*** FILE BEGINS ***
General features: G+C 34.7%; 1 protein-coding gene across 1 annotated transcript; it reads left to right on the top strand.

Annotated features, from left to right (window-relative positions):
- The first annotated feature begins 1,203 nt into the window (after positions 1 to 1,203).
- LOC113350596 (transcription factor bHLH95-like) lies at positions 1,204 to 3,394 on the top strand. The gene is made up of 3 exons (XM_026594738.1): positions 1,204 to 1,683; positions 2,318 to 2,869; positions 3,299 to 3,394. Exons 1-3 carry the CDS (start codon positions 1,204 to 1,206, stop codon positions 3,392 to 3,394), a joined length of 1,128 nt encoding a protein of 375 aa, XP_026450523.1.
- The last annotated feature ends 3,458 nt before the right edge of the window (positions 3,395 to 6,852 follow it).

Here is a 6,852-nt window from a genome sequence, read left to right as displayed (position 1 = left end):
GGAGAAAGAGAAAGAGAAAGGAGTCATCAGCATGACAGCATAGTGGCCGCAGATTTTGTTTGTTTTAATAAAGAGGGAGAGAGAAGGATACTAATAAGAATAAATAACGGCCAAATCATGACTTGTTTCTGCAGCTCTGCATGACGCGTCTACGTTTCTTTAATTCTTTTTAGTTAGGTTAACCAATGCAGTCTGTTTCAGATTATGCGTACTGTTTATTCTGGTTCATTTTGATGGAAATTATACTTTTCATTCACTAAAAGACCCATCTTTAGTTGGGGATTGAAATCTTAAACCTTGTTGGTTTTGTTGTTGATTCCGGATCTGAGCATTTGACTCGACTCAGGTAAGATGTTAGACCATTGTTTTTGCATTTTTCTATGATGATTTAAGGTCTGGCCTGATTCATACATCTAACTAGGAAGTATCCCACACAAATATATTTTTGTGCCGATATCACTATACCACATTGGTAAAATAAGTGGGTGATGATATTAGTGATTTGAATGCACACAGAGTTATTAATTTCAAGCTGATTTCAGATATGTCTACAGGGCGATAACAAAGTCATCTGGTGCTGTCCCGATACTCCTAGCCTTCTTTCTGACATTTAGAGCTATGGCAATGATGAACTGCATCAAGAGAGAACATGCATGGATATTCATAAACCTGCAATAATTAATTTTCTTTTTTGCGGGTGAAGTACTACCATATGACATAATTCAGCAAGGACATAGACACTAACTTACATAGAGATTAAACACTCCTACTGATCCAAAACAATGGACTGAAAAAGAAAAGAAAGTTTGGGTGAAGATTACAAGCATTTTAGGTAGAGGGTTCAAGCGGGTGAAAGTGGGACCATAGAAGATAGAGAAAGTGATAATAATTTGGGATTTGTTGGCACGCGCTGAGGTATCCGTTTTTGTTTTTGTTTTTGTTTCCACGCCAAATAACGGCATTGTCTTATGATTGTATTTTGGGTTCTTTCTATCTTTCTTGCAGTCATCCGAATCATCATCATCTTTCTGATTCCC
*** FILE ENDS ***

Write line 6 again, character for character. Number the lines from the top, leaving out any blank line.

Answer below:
Here is a 6,852-nt window from a genome sequence, read left to right as displayed (position 1 = left end):